Have you ever played Hitman? Grand Theft Auto? Call of Duty? Did you ever question the moral propriety of what you did in those games? In this episode I talk to Sebastian Ostritsch about the ethics of video games. Sebastian is an Assistant Prof. (well, technically, he is a Wissenschaftlicher mitarbeiter but it's like an Assistant Prof) of Philosophy based at Stuttgart University in Germany. He has the rare distinction of being both an expert in Hegel and the ethics of computer games. He is the author of Hegel: Der Welt-Philosoph (published this year in German) and is currently running a project, funded by the German research body DFG, on the ethics of computer games.
Topics discussed include:
- The nature of video games
- The problem of seemingly immoral video game content
- The amorality thesis: the view that playing video games is morally neutral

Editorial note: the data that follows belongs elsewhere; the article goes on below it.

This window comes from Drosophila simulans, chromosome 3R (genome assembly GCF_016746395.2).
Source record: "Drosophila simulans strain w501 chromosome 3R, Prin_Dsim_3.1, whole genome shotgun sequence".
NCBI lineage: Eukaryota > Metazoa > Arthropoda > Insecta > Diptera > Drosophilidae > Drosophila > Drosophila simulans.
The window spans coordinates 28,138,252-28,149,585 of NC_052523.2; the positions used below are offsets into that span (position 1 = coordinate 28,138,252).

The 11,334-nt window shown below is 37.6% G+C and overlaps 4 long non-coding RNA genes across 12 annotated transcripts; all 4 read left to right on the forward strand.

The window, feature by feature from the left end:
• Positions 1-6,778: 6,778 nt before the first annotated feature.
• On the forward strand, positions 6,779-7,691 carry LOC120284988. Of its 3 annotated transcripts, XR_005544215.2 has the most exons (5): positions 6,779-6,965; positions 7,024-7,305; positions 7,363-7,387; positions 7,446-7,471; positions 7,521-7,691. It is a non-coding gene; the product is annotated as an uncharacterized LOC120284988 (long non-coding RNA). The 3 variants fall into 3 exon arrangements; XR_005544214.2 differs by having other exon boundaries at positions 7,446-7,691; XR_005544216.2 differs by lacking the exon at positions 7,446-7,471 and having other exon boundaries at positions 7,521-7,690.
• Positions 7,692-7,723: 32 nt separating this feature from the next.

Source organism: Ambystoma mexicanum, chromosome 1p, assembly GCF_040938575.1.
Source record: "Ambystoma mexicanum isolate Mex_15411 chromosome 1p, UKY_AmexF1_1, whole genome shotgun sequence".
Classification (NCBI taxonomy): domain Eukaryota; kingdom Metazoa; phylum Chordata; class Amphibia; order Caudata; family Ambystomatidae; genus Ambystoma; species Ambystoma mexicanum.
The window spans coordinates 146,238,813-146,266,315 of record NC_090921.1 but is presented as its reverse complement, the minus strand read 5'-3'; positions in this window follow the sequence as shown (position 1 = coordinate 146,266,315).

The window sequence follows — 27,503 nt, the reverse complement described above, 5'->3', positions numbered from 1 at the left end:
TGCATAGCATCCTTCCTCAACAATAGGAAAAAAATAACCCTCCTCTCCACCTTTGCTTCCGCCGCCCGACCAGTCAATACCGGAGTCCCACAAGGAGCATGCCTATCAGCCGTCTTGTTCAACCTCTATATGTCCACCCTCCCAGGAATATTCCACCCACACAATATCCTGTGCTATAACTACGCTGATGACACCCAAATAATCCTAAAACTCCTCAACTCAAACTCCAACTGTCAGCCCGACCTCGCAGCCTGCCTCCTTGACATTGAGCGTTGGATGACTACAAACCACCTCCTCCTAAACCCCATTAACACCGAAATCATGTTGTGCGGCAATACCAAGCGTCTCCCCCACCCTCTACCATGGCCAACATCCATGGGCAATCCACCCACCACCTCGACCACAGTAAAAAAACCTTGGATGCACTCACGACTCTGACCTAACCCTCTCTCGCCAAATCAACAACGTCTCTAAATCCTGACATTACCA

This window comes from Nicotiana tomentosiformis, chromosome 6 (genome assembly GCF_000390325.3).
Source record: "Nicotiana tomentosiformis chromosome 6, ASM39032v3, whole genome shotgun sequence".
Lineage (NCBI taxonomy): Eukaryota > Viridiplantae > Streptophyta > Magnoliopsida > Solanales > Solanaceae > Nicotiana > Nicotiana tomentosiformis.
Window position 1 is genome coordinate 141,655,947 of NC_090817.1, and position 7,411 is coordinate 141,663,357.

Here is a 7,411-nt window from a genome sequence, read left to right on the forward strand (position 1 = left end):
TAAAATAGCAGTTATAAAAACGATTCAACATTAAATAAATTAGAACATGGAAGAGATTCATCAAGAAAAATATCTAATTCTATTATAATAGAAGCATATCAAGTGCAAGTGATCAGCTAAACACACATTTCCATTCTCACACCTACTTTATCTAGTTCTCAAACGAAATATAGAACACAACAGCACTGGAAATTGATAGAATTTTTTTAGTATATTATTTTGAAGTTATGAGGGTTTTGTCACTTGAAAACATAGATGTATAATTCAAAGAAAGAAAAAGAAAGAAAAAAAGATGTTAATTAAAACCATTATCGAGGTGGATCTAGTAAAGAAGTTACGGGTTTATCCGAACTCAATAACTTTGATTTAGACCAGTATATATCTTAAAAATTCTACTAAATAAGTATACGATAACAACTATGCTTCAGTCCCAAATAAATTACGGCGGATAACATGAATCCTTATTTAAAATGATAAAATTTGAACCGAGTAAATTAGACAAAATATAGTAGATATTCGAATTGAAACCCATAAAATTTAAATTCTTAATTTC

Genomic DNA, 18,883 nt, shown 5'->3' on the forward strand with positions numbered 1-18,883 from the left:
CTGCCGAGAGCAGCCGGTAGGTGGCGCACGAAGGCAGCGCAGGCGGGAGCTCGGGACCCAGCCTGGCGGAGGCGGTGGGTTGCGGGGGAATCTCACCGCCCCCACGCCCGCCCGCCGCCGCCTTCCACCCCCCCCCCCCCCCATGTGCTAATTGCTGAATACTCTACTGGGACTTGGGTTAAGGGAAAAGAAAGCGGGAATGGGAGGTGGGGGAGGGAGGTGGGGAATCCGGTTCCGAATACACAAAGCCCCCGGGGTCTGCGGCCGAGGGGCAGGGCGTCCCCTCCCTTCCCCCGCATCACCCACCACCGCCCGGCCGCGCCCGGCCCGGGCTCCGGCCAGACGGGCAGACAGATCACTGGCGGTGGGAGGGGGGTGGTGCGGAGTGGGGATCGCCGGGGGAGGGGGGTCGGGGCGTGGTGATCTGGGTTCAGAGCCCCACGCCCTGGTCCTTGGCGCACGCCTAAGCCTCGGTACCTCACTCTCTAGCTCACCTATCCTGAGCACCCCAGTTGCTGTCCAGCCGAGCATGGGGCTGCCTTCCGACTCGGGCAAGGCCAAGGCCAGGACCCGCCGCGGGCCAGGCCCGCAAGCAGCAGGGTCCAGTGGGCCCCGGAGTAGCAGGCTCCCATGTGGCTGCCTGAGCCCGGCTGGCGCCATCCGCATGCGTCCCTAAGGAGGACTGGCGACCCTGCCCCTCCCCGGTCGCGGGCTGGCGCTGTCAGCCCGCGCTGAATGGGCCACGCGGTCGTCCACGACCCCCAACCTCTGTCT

- Defences of the amorality thesis: it's not real and it's just a game.
- Problems with the 'it's not real' and 'it's just a game' arguments.
- The Gamer's Dilemma: Why do people seem to accept virtual murder but not, say, virtual paedophilia?
- Resolving the gamer's dilemma
- The endorsement view of video game morality: some video games might be immoral if they endorse an immoral worldview
- How these ideas apply to other forms of fictional media, e.g. books and movies.
- Sebastian's homepage (in German)
- Sebastian's book Hegel: Der Weltphilosoph
- 'The immorality of computer games: Defending the endorsement view against Young’s objections' by Sebastian and Samuel Ulbricht
- The Gamer's Dilemma by Morgan Luck
- Homo Ludens by Johan Huizinga